They both had slowed down their eating, but I wasn't going to risk trying to remove their bowls just yet. Werewolves could eat a tremendous amount of food, much to my rapidly growing dismay. The blizzard outside hadn't even begun to subside and I wasn't looking forward to having nothing to offer them. Thankfully I did have a backup choice. I was more than capable of literally disappearing if push came to teeth. Uncle Harry would be pissed, but it was always a backup plan.

"He sure does." I calmly answered, wondering how Gordon thought I was going to get into the mines. I knew I was going to pop myself down, but it wasn't something had I ever shared and I knew that Riley hadn't, because Uncle Harry would never have sent him if he thought the werewolf would blab. I was growing nervous as I caught Gordon staring at me. I knew better than to let him catch my gaze. I hadn't been around vampires for years unassaulted to simply give my mind to the first old werewolf I met. The fairytales and stories about creatures able to control humans through just a glance weren't made up in the least. Self-preservation kept my eyes respectfully downcast most times I was around vampires and werewolves. I didn't like the subservient routine, but it was better than becoming a main course or worse. I'd seen some 'or worse' in my life; I had no desire to become the cautionary tale for nighttime bed stories.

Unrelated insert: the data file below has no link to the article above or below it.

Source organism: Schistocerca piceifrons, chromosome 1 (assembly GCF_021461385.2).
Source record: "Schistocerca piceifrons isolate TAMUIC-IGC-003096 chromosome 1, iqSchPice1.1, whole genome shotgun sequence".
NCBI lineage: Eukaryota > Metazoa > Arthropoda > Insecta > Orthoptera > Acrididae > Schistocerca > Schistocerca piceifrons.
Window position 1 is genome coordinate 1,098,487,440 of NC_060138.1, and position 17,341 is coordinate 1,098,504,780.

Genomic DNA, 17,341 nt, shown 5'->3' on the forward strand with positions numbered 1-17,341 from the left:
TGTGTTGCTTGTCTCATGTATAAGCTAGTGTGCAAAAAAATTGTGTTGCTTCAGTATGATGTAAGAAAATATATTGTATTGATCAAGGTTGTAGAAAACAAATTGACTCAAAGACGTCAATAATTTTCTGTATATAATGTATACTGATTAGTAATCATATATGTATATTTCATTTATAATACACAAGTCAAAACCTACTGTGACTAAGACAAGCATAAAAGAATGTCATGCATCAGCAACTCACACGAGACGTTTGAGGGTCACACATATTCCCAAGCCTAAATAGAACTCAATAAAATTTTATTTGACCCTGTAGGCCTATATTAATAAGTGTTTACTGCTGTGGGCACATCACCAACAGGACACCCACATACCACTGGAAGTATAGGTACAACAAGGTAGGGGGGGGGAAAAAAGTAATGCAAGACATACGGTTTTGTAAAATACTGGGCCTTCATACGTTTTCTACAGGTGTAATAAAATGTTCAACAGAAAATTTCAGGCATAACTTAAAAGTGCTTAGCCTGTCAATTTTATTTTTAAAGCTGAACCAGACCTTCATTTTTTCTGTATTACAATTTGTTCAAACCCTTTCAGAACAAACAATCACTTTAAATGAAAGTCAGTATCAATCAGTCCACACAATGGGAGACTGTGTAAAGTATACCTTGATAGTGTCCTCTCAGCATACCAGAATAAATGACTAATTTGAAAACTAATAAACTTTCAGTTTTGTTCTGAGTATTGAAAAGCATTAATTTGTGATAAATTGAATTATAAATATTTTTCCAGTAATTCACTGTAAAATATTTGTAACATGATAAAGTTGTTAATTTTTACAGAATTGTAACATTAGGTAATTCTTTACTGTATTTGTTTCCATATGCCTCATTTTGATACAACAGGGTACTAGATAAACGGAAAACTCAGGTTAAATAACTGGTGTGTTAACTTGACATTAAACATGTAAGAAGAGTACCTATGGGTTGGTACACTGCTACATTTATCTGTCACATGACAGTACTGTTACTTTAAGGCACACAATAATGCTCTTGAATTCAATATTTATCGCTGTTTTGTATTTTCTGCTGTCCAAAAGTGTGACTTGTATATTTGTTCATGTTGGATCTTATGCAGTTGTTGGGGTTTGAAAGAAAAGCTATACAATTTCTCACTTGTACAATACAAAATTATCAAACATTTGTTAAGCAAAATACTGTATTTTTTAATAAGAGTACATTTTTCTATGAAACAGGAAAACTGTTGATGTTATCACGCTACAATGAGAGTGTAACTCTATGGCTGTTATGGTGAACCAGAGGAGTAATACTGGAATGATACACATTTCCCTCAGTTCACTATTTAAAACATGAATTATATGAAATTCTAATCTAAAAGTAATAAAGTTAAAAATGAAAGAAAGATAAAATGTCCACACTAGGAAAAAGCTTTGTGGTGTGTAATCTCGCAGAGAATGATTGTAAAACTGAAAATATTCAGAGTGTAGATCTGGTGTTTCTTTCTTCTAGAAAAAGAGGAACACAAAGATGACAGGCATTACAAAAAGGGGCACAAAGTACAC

"After the remaining humans were convinced to leave, and the creatures that weren't a flight risk were moved elsewhere, the decision was made to protect all creatures from any more incidents. The Gatekeeper was walled in with the remaining supernaturals, and the werewolves in Michigan tasked with keeping the mine closed."

Okay my creepy meter hit through the roof with that disclosure of the Gatekeeper's location. Obviously the plan to wall in creatures for humanity and general safety ended up coming back to haunt that occupation. I suppressed a shudder that I couldn't blame on the slight chill remaining in the room.